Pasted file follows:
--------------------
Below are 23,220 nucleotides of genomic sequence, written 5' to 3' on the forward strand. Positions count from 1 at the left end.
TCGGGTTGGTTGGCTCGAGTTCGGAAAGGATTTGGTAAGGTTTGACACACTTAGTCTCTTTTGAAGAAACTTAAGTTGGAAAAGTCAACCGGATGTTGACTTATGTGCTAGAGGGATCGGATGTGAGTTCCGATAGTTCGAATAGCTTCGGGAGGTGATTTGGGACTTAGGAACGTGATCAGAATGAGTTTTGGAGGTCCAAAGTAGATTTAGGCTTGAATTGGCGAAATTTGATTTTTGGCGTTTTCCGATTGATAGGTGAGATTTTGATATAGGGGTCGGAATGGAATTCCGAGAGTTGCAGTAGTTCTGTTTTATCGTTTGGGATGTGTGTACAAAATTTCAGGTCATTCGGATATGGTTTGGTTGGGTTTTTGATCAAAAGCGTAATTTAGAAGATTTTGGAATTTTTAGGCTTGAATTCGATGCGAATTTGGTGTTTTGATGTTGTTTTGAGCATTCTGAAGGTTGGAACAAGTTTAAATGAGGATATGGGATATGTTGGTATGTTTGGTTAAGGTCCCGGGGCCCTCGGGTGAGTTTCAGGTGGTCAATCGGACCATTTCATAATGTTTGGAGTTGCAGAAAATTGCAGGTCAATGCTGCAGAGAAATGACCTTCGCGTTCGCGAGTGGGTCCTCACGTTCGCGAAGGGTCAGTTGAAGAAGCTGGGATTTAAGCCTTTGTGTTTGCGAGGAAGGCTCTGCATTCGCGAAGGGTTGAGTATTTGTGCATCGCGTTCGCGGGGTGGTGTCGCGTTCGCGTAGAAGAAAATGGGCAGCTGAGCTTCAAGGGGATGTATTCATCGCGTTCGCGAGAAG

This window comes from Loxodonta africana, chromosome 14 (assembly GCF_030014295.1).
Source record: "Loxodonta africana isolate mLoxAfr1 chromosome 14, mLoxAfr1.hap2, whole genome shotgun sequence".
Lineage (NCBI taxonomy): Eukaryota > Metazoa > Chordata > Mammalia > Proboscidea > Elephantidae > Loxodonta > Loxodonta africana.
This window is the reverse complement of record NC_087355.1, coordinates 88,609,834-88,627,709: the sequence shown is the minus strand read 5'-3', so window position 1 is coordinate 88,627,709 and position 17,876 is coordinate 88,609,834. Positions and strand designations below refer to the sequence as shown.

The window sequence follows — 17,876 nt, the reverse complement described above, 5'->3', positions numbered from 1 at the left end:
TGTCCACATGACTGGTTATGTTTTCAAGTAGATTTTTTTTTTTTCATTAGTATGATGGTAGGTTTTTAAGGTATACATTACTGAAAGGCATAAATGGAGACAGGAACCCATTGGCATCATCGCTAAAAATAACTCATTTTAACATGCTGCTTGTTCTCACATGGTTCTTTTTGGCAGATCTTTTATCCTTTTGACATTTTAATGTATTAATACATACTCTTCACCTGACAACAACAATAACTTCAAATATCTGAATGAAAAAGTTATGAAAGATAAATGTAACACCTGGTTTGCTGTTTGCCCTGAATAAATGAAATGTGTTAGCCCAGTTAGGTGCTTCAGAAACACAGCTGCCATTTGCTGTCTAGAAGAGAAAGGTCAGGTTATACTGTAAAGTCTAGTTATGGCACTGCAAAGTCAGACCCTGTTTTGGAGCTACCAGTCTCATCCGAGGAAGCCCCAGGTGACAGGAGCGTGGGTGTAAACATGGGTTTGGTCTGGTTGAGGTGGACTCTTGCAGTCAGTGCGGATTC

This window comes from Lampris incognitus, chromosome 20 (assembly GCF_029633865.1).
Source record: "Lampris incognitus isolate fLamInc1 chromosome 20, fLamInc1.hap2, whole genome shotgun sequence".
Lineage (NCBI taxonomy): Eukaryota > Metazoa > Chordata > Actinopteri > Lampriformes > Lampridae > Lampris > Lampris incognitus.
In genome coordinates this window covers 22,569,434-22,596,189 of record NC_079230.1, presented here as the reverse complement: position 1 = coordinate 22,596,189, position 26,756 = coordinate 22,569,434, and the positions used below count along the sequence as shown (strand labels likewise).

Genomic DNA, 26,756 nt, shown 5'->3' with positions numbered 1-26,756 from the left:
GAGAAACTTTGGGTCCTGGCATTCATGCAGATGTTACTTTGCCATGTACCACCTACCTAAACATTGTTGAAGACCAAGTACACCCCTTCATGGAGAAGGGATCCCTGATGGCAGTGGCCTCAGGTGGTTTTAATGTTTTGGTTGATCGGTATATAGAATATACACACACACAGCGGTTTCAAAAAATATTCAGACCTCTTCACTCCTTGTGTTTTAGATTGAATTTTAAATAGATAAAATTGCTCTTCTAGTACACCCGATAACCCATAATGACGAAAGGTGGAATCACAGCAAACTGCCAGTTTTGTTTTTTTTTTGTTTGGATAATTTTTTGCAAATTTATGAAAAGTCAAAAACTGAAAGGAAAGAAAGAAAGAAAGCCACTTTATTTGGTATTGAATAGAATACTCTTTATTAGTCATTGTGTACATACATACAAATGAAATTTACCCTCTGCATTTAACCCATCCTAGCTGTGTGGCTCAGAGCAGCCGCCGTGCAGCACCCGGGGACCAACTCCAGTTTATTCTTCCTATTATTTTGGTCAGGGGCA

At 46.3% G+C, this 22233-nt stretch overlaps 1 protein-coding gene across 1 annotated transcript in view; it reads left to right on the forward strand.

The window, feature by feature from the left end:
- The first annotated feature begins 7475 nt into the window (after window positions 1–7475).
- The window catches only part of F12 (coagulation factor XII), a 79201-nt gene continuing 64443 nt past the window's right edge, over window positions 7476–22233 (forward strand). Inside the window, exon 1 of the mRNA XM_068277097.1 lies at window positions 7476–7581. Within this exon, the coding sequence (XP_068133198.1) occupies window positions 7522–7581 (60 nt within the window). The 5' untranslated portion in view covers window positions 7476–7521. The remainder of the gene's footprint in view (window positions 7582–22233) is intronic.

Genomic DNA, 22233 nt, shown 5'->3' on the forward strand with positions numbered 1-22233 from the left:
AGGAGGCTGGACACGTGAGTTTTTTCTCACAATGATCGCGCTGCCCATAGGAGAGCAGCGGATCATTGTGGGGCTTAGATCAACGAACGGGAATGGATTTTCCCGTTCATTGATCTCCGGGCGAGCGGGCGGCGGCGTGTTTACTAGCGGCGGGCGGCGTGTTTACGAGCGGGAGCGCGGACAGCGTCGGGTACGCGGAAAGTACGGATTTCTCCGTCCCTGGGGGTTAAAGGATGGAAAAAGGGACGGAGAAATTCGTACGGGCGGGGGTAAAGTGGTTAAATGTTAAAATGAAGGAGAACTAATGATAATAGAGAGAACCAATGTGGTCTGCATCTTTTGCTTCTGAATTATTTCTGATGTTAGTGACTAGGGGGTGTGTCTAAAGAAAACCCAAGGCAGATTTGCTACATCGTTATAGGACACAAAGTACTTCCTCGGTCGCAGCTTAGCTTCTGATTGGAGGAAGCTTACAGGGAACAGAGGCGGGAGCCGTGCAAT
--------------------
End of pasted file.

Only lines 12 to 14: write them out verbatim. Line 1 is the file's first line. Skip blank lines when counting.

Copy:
In genome coordinates this window covers 22,569,434-22,596,189 of record NC_079230.1, presented here as the reverse complement: position 1 = coordinate 22,596,189, position 26,756 = coordinate 22,569,434, and the positions used below count along the sequence as shown (strand labels likewise).

Genomic DNA, 26,756 nt, shown 5'->3' with positions numbered 1-26,756 from the left:
GAGAAACTTTGGGTCCTGGCATTCATGCAGATGTTACTTTGCCATGTACCACCTACCTAAACATTGTTGAAGACCAAGTACACCCCTTCATGGAGAAGGGATCCCTGATGGCAGTGGCCTCAGGTGGTTTTAATGTTTTGGTTGATCGGTATATAGAATATACACACACACAGCGGTTTCAAAAAATATTCAGACCTCTTCACTCCTTGTGTTTTAGATTGAATTTTAAATAGATAAAATTGCTCTTCTAGTACACCCGATAACCCATAATGACGAAAGGTGGAATCACAGCAAACTGCCAGTTTTGTTTTTTTTTTGTTTGGATAATTTTTTGCAAATTTATGAAAAGTCAAAAACTGAAAGGAAAGAAAGAAAGAAAGCCACTTTATTTGGTATTGAATAGAATACTCTTTATTAGTCATTGTGTACATACATACAAATGAAATTTACCCTCTGCATTTAACCCATCCTAGCTGTGTGGCTCAGAGCAGCCGCCGTGCAGCACCCGGGGACCAACTCCAGTTTATTCTTCCTATTATTTTGGTCAGGGGCA